Big Read: Wilton’s Music Hall in Shadwell to be rescued with help from Newham craft students
PUBLISHED: 15:02 07 July 2013 | UPDATED: 15:31 07 July 2013
Only two years ago the managing director of the world’s oldest music hall feared for its future after losing out on more than £2million of lottery funding.
Wilton’s Music Hall, a Grade II listed building tucked away in Graces Alley, off Cable Street, Shadwell, was literally falling down around Frances Mayhew – with the wind blowing through cracks in the crumbling brickwork.
But after years of battling for the home of the original Can Can dance to be rescued she is feeling “relieved” as the venue’s future has been secured thanks to a £1.85million Heritage Lottery grant.
It was announced in June and will rescue the five Georgian houses that make up the front of Wilton’s.
Due to finish in 2015 the restoration project will open up a further 40 per cent of the building, currently derelict, bringing unseen and unused spaces back to life and making them accessible for the first time.
“This is finally it. There were times when staff must have doubted what they were doing here. But the building will now be saved for generations to come, ” she said.
It is not a glamorous make-over bringing the theatre back to its cabaret heyday, when Can-Can girls strutted their stuff and famous actors such as Champagne Charlie trod the boards after its opening in 1858.
Instead it is all about making the building structurally sound and preventing the floors and ceilings of the three storey building from falling in.
So despite the decadent charm of the venue which many love, it was a hard sell to raise the funds needed, Ms Mayhew explains.
But after losing out on a their lottery bid back in 2011, so much support poured in from fans and small organisations that the trust behind the venue was able to raise hundreds of thousands of pounds towards restoring the auditorium, which has just re-opened.
Ms Mayhew said: “The publicity after we lost the bid really helped and it was thanks to all the money raised that we could then go back to the lottery to say we then needed £1.85million instead of £2.3million to do the work.”
The money raised has also helped open up the top floor, where space has been put into use as a cocktail bar along with a ping-pong room.
The place is buzzing as Ms Mayhew takes us through to the downstairs Mahogany Bar where live music is often performed. Everyone from theatre folk to nearby city workers and locals pop in, and with a large block of student accommodation about to open nearby Ms Mayhew is excited that they will soon have a new audience.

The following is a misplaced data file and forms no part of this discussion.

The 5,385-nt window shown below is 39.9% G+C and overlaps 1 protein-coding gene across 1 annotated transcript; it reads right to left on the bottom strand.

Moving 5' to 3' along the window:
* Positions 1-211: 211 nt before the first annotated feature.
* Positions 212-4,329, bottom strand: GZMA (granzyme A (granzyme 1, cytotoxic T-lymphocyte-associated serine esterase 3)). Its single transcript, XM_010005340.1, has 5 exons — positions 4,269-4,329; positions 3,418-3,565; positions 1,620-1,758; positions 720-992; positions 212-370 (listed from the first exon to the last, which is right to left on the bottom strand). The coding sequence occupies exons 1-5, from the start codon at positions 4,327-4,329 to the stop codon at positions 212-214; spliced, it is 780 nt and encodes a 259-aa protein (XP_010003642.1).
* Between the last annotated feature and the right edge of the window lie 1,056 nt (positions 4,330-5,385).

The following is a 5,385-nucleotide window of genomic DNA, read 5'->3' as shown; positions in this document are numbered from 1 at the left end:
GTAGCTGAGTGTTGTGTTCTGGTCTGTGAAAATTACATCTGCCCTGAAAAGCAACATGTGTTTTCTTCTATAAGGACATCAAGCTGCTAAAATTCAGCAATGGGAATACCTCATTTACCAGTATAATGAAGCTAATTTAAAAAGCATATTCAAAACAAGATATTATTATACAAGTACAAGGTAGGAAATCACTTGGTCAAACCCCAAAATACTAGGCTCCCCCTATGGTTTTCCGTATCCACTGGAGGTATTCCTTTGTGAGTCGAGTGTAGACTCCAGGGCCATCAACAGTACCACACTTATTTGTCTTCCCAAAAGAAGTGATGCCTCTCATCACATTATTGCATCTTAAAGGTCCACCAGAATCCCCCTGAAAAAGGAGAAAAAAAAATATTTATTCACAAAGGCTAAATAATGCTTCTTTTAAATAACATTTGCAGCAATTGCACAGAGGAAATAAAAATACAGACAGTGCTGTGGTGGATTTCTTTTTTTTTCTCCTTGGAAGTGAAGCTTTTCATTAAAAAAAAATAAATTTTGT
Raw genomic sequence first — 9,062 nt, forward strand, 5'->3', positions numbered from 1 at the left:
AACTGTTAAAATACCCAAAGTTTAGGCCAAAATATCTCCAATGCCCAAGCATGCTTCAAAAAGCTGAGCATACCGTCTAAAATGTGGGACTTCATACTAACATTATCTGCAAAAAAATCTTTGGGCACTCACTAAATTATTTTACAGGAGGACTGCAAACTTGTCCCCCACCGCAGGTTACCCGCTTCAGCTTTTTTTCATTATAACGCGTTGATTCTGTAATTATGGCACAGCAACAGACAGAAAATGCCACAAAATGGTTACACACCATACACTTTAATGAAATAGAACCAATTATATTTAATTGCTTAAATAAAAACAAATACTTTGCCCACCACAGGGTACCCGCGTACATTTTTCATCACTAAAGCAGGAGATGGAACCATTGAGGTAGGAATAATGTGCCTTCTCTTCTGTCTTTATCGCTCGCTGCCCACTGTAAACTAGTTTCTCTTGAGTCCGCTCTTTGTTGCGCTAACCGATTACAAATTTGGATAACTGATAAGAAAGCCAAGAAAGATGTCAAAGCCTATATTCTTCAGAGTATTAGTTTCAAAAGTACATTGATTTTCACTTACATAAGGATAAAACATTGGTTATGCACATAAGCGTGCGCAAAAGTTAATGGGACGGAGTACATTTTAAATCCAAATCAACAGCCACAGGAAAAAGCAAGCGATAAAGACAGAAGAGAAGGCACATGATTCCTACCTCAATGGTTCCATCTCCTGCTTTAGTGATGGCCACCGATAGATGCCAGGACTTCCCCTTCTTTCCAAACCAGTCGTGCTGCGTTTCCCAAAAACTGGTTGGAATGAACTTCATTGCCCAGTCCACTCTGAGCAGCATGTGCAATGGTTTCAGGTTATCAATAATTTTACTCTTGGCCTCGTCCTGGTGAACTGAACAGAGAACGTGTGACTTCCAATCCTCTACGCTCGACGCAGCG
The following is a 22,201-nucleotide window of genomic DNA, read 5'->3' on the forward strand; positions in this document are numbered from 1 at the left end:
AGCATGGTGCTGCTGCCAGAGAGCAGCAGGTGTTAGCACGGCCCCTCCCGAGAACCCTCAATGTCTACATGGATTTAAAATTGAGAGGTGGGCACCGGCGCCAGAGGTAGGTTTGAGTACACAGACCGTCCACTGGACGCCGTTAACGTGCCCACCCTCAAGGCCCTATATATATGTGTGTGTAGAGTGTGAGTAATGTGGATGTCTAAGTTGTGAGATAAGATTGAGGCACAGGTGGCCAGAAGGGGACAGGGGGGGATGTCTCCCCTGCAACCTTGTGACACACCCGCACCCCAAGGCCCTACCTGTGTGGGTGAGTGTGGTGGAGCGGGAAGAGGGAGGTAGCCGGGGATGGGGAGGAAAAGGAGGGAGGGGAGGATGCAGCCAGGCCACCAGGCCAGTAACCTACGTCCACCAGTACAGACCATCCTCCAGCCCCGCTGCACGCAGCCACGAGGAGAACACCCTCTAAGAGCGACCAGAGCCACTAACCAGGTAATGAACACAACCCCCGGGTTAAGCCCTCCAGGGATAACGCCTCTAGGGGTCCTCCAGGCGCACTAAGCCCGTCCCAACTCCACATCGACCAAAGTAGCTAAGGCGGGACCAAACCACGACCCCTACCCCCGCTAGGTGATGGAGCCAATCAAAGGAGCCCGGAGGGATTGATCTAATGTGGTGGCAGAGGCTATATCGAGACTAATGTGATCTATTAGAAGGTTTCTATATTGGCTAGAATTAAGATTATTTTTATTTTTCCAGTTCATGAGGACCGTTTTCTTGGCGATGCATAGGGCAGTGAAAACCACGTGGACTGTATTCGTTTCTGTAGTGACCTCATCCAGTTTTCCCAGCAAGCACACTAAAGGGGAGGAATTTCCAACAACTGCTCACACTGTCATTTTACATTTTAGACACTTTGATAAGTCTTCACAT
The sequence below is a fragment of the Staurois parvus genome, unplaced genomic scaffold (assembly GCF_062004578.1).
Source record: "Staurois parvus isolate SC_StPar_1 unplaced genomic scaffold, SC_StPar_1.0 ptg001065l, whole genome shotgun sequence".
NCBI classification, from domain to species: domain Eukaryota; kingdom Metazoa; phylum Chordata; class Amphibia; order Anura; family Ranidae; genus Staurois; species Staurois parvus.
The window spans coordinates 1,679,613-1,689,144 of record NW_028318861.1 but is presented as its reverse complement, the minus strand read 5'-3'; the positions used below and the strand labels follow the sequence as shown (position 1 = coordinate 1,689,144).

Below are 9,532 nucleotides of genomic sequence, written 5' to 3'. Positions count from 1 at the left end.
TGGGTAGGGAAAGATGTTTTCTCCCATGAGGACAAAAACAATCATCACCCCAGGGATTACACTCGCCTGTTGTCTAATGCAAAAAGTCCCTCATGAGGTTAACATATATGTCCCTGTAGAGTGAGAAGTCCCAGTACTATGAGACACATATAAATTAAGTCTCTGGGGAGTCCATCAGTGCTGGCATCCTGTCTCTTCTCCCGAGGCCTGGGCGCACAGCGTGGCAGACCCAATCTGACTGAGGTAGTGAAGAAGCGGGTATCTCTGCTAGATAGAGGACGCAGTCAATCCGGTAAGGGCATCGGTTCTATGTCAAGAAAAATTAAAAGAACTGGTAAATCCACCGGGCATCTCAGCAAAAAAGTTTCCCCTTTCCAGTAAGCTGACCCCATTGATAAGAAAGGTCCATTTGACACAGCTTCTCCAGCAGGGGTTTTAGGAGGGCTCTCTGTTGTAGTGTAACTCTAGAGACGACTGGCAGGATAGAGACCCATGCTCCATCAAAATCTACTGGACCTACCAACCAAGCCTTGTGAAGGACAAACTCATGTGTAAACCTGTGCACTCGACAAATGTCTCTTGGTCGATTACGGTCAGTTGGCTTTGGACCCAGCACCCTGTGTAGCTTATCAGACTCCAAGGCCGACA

History of Wilton’s Music Hall
Wilton’s is the oldest surviving grand musical hall of its kind in the world.
It belongs to the first generation of public house music halls that appeared in London during the 1850s and which only 50 years later had all but disappeared.
Originally five terraced houses, John Wilton opened Wilton’s Music Hall in 1858.
It was build by Jacob Maggs on the site of a former concert room of a pub.
The bar itself was retained as the public entrance and the hall was built in the area behind the existing block of houses. This was common practise as street frontage for music halls were very expensive.
Wilton’s heyday as a music hall lasted just 22 years
It was taken over by a Methodist Mission, which used the building until 1956. It served 2,000 meals a day during the first dockers’ strike of 1889 and was used as a safe house during the 1936 Battle of Cable Street.
During the Second World War it provided shelter for those bombed out of their homes and in the 1950s it became a sorting place for rags.
It is now run as a theatre and arts venue owned by the Wilton’s Music Hall Trust.
Inside the auditorium the stage is set for a current production of the American novel The Great Gatsby, which was also recently given an up-to-date Hollywood makeover for the cinemas.
Wilton’s has itself served as a film location for the recent Sherlock Holmes sequel and a BBC period drama.
It is also regularly provides a backdrop for fashion shoots and auditions and has hosted pop concerts. The venue is even hired out for weddings to help keep it afloat.
But the space is also used for history tours and community meetings and nearby school children visit to learn about the Victorians, as part of their curriculum.
Ms Mayhew said: “One of the difficulties is that the communities around here are very transient so it’s places like schools that we need to reach out to to make sure future generations know about and care about this building.”
The restoration project includes creating a new learning and participation studio for children and others to learn about theatre productions.
Students from the Building Crafts College in Stratford are also being brought in to help with the restoration project, under the guidance of expert conservation architects firm Tim Renolds.
They will not only be learning about repairing the fabric of the building but also how to “fake it” as they set about putting in a missing period ceiling.
The music hall was built on the site of a former pub and at the back of five existing terraced houses, and water pipes still run under the middle of the theatre.
But the pipes don’t run anywhere, as they did not have drainage in the 18th century when people lived in the houses.
In the past the basement has therefore regularly flooded, costing thousands of pounds to bring in a drainage company.
So putting in pipes to provide proper water supply and wiring the building to give it electricity for the first time are some of the basics needed.
The lighting will also help put on later shows, as parts of the building are currently too dark to use in the evenings. So the show can now go on.
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